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Medicineworld.org: New treatment regimen for ovarian cancer

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New treatment regimen for ovarian cancer




Newly reported results from a major clinical trial show that adding bevacizumab (Avastin) to standard frontline chemotherapy for women with advanced ovary cancer and then continuing one of the majortenance dose of the drug afterwards significantly extends progression-free survival. Women receiving the new therapy regimen saw no worsening of their disease for 14.1 months, in comparison to 10.3 months for women receiving standard treatment.

The international, multi-center, randomized, double-blind, placebo-controlled Phase III clinical trial was conducted by a network of scientists known as the Gynecologic Oncology Group (GOG) and sponsored by the U.S. National Cancer Institute. The trial results were presented at the 46th Annual Meeting of the American Society of Clinical Oncology (ASCO).



New treatment regimen for ovarian cancer

The trial marked the first time a molecularly targeted agent has been part of a validated strategy for treating advanced ovary cancer. It was also the first time one of the majortenance dosing approach involving any treatment has been outlined for the disease. Additionally, ongoing analysis of the trial data may offer insights into genetically defined subgroups of patients who benefited more than others, pointing to the possibility of more personalized, even more effective therapy for ovary cancer in the future.

"Ovary cancer remains one of the most deadly cancers in women, so this clinical advance is especially welcome," says Robert A. Burger, M.D., lead investigator on the GOG trial and director of the Women's Cancer Center at Fox Chase Cancer Center. "Before this, we could treat ovary cancer patients only with surgery and chemotherapy involving relatively toxic agents. Now, we have a third type of more targeted treatment to offer these patients, potentially opening the way to even greater progress in years to come".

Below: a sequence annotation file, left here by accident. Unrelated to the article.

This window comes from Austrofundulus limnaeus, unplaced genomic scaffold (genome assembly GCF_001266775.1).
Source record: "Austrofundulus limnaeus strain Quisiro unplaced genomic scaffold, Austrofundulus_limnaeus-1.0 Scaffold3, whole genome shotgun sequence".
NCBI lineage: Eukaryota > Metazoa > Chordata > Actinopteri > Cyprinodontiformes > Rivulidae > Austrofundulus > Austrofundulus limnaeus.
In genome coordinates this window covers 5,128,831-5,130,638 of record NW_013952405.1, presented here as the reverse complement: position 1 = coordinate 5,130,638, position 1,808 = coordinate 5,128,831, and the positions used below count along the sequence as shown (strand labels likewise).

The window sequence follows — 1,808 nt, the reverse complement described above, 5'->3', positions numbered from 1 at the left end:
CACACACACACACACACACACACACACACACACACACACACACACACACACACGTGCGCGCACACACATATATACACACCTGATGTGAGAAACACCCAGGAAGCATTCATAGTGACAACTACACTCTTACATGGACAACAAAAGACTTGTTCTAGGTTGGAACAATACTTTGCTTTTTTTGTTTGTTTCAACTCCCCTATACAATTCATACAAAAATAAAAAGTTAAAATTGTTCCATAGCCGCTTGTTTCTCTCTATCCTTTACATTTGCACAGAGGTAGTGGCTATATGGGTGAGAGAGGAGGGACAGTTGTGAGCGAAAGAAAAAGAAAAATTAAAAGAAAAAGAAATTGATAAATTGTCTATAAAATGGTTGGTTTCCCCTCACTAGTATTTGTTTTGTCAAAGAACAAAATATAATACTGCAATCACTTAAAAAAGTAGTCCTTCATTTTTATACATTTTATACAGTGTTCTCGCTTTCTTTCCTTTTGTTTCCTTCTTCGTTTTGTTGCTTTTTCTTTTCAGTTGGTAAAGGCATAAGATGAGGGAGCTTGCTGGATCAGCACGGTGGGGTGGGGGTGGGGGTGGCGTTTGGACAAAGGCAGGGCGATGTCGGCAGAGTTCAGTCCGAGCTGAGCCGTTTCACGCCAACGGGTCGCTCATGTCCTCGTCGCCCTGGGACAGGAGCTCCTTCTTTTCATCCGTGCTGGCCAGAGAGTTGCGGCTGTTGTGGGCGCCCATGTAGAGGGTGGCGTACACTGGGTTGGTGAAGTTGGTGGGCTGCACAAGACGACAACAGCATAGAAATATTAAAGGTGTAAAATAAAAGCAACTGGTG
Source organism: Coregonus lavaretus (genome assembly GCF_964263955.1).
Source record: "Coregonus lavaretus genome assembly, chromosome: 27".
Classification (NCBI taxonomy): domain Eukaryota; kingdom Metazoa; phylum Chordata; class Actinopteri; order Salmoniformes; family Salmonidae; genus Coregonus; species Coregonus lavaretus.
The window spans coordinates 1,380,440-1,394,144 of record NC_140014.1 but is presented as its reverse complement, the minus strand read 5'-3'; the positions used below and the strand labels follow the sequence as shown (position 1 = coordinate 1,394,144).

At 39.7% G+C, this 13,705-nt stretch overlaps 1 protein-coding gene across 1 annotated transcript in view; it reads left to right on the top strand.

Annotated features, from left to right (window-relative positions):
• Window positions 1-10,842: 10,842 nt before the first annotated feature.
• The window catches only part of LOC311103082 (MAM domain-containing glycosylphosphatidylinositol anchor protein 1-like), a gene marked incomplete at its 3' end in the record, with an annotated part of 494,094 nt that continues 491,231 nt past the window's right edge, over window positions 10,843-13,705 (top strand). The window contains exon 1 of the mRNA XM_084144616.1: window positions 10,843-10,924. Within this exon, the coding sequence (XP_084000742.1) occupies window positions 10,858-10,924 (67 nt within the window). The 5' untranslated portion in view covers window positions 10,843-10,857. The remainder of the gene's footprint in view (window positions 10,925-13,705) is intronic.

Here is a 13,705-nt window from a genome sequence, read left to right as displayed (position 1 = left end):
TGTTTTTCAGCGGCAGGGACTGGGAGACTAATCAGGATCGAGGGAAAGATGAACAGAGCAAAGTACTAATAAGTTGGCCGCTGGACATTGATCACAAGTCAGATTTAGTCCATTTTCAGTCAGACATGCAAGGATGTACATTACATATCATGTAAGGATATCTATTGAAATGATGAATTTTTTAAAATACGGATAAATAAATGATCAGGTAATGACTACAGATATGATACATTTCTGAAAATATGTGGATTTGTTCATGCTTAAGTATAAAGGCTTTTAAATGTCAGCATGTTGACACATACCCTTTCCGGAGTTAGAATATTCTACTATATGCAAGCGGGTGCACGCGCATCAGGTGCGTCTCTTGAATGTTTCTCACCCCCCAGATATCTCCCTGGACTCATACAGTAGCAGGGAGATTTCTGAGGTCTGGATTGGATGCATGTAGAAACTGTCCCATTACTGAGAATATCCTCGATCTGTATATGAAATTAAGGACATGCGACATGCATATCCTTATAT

As per the American Cancer Society, approximately 22,000 new cases of ovary cancer will be diagnosed this year, and about 15,000 women will die from their disease. Ovary cancer is the eighth most common cancer among women, excluding non-melanoma skin cancers. It ranks fifth in cancer deaths among women, accounting for more deaths than any other cancer of the female reproductive system.

The trial, dubbed GOG-0218, enrolled 1,873 previously untreated women with advanced disease from 336 sites in four countries (U.S., Canada, South Korea, and Japan). The women were randomly assigned to one of three therapy protocols: standard chemotherapy (carboplatin and paclitaxel) plus placebo, followed by placebo maintenance for an up to 10 additional months; standard chemotherapy plus bevacizumab followed by placebo maintenance; and standard chemotherapy plus bevacizumab followed by bevacizumab maintenance. The type and frequency of bevacizumab-associated side effects were similar to those seen in prior cancer studies involving the drug.

Bevacizumab, a humanized monoclonal antibody, is an angiogenesis inhibitor, meaning that the drug limits tumor growth by interfering with the formation of new blood vessels to supply the tumor with needed nutrients. It acts by inhibiting the function of a naturally occurring protein called vascular endothelial growth factor, or VEGF, which is overproduced in a number of cancers and stimulates new blood vessel formation.


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Newly reported results from a major clinical trial show that adding bevacizumab (Avastin) to standard frontline chemotherapy for women with advanced ovary cancer and then continuing one of the majortenance dose of the drug afterwards significantly extends progression-free survival. Women receiving the new therapy regimen saw no worsening of their disease for 14.1 months, in comparison to 10.3 months for women receiving standard treatment.

Medicineworld.org: New treatment regimen for ovarian cancer

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